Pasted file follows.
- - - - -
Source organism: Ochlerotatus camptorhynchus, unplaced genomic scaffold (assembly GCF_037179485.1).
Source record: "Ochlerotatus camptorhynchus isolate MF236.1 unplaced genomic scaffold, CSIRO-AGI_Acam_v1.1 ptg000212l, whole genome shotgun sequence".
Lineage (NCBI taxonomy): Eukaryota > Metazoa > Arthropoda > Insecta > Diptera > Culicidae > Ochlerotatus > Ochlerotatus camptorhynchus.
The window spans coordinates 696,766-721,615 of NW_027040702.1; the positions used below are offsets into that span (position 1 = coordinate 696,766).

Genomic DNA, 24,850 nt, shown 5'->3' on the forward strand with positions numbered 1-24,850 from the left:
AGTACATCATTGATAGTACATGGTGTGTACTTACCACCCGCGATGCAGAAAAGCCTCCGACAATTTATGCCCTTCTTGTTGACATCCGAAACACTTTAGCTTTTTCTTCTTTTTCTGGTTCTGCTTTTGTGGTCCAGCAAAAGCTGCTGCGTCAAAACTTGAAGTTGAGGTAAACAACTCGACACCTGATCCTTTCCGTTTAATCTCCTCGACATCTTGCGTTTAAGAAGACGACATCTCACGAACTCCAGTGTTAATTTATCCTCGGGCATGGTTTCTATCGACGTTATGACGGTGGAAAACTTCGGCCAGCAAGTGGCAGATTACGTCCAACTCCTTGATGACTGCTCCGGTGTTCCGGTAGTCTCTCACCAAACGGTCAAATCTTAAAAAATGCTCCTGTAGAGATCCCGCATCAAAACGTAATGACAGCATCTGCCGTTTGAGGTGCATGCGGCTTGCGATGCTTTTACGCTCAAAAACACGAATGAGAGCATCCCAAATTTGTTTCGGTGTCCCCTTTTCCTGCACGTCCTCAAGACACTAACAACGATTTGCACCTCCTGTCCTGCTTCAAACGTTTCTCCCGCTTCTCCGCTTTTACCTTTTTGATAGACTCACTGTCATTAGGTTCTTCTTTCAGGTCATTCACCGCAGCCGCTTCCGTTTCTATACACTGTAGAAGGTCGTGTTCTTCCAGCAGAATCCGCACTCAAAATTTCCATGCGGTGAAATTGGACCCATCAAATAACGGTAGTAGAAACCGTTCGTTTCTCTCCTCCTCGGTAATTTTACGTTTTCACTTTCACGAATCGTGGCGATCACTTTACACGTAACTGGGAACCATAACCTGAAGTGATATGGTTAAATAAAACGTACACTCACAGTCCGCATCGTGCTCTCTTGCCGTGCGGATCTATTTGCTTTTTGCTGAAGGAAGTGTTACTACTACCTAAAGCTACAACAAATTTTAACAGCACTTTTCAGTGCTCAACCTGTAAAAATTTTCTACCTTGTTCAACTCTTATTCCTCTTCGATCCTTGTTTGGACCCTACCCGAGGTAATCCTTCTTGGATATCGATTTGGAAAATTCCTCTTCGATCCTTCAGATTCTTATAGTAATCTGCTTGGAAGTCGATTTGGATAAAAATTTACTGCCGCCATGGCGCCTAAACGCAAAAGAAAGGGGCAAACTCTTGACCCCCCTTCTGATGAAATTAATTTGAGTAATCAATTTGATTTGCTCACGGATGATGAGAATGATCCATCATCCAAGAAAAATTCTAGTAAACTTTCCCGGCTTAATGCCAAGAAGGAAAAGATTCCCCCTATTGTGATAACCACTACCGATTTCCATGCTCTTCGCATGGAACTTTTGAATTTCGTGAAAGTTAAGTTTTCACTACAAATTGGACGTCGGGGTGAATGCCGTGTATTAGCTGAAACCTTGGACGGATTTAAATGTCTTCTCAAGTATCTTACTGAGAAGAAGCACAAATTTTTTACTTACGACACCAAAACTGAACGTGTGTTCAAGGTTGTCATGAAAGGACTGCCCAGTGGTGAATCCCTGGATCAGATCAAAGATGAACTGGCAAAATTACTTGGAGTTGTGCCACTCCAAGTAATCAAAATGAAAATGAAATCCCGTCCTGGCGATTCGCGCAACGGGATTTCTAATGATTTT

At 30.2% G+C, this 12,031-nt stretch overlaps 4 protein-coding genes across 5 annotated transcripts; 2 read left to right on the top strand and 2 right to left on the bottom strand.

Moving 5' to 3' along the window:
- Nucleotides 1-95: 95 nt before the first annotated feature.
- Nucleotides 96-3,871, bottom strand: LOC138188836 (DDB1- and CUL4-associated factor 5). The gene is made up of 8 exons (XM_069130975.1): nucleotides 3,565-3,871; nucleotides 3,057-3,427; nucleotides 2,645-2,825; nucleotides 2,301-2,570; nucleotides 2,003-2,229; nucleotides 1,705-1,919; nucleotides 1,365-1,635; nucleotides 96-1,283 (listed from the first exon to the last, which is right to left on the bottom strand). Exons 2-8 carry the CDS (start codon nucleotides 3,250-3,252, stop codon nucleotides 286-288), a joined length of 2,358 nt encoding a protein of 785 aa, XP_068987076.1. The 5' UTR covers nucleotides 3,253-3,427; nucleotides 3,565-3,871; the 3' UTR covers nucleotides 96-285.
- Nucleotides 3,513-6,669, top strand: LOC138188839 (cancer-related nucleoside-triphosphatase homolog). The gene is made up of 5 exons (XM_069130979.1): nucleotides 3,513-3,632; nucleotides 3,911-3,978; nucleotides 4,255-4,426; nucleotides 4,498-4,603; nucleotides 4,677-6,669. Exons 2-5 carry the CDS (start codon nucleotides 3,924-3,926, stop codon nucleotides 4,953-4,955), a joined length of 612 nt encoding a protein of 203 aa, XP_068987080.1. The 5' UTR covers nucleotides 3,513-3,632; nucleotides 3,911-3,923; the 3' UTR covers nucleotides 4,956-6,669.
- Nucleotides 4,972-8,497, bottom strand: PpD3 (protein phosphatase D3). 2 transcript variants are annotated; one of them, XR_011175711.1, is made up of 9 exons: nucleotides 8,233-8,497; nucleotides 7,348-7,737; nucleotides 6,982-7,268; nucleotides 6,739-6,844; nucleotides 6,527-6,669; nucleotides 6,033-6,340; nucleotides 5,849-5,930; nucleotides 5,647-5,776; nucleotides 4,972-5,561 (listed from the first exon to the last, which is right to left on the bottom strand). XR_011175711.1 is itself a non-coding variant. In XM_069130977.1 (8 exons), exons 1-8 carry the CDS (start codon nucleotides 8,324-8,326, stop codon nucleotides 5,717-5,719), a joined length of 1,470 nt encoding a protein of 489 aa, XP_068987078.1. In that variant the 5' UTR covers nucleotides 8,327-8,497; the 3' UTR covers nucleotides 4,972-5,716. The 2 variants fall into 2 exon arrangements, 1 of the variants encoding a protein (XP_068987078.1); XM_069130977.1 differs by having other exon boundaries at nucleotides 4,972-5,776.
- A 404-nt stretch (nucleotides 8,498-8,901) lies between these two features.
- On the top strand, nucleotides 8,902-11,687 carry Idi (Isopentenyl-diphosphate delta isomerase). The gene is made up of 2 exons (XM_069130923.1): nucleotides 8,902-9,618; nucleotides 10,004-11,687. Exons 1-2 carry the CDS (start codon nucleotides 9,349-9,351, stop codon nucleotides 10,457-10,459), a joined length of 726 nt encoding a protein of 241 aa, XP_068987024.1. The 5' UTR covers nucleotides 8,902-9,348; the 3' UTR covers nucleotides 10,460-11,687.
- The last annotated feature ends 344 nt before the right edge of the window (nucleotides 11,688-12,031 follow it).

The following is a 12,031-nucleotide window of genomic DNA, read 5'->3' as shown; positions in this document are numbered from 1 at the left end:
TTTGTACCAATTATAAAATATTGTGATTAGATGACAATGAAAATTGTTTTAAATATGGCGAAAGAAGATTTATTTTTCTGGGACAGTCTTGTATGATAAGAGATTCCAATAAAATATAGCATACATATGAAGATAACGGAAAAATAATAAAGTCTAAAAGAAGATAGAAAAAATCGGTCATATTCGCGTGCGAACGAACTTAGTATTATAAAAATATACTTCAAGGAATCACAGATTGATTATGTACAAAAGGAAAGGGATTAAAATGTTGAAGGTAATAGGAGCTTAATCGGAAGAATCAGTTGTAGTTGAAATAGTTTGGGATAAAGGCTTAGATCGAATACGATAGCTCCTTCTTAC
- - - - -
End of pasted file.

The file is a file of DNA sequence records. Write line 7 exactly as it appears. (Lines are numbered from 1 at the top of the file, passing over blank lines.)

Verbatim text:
At 30.2% G+C, this 12,031-nt stretch overlaps 4 protein-coding genes across 5 annotated transcripts; 2 read left to right on the top strand and 2 right to left on the bottom strand.